A Mumbai special court on Wednesday rejected the bail plea of NCP leader Nawab Malik, who was arrested in February by the Enforcement Directorate in a money-laundering case registered over a property linked to fugitive gangster Dawood Ibrahim.
Special judge R N Rokade on November 14 concluded hearing on Malik’s plea and reserved the order. While the judge was to pass the order on November 23, the court said that it had to go through voluminous submissions and documents placed on record by both sides and deferred the order to Wednesday.
Malik, who was a minister in the Maha Vikas Agadi government in Maharashtra, has several health issues and has been in a private hospital since May.
In his bail plea, Malik denied allegations of having conspired with those named in a complaint filed by the National Investigation Agency, based on which the ED booked him in the money-laundering case. Those named in the NIA case include fugitive gangster Dawood Ibrahim and his sister Haseena Parkar.
Senior advocate Amit Desai, appearing for Malik, said he was an “innocent purchaser” who acquired the Goawala Compound property in Mumbai’s Kurla area with due diligence. The ED began its inquiry based on a complaint filed by Munira Plumber, owner of the property. Desai said that Plumber had filed the complaint about her property being allegedly usurped in 2021–23 years after Malik bought it legally.
The ED, however, replied that an eyewitness statement had revealed that Rs 55 lakh had been paid illegally to Parkar for the Goawala property. It added that Malik had connived with members of the Dawood gang “involved in laundering of illegally usurped property/proceeds of crime under Unlawful Activities (Prevention) Act”.
The ED said the latest income tax returns filed by Solidus Investments Private Limited had revealed that it had received rent worth Rs 66.9 lakh from an automotive manufacturer and the proceeds of crime were controlled by Malik through Solidus.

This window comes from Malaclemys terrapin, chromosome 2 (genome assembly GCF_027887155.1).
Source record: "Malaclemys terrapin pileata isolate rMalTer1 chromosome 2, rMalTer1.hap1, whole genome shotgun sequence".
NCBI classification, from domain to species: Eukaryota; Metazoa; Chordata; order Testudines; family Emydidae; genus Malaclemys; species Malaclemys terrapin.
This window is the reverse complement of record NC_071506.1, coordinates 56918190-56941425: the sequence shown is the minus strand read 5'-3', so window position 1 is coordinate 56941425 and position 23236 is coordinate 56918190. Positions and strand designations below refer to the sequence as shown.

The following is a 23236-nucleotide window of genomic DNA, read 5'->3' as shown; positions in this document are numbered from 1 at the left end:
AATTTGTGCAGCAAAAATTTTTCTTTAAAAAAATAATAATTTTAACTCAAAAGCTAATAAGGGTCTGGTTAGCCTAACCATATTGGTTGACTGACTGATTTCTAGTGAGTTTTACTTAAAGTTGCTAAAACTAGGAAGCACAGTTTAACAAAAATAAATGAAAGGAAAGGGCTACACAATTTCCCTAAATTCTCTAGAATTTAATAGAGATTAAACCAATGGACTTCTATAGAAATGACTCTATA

The ED said that Malik’s active role in the alleged crime was evident as he had attended meetings to resolve the issue on whether he or Parkar would control the property. He also attended the meeting to acquire Solidus, it added.
The ED also said that proceeds of crime had been laundered after the Prevention of Money Laundering Act was enforced, and that it therefore did not apply the charges in a “retrospective manner” as alleged by Malik. It added that there was no violation of fundamental rights.
The ED said Malik had not cooperated with the investigation despite statements by Parkar’s son and others that showed he was personally involved in the “illegal activity”.
The court held, “The statement of Munira Plumber cannot be ignored. The evidence on record prima facie indicates there is money laundering. There is continued possession of tainted property. There is no material to show that the applicant has made an inquiry with the original owner (Munira Plumber) for buying the property.”
The court also added that from a statement by Sardar Khan, another prime witness, a conspiracy meeting between Malik and Haseena Parkar was established. “The bail cannot be granted. Malik’s medical treatment can continue,” he said.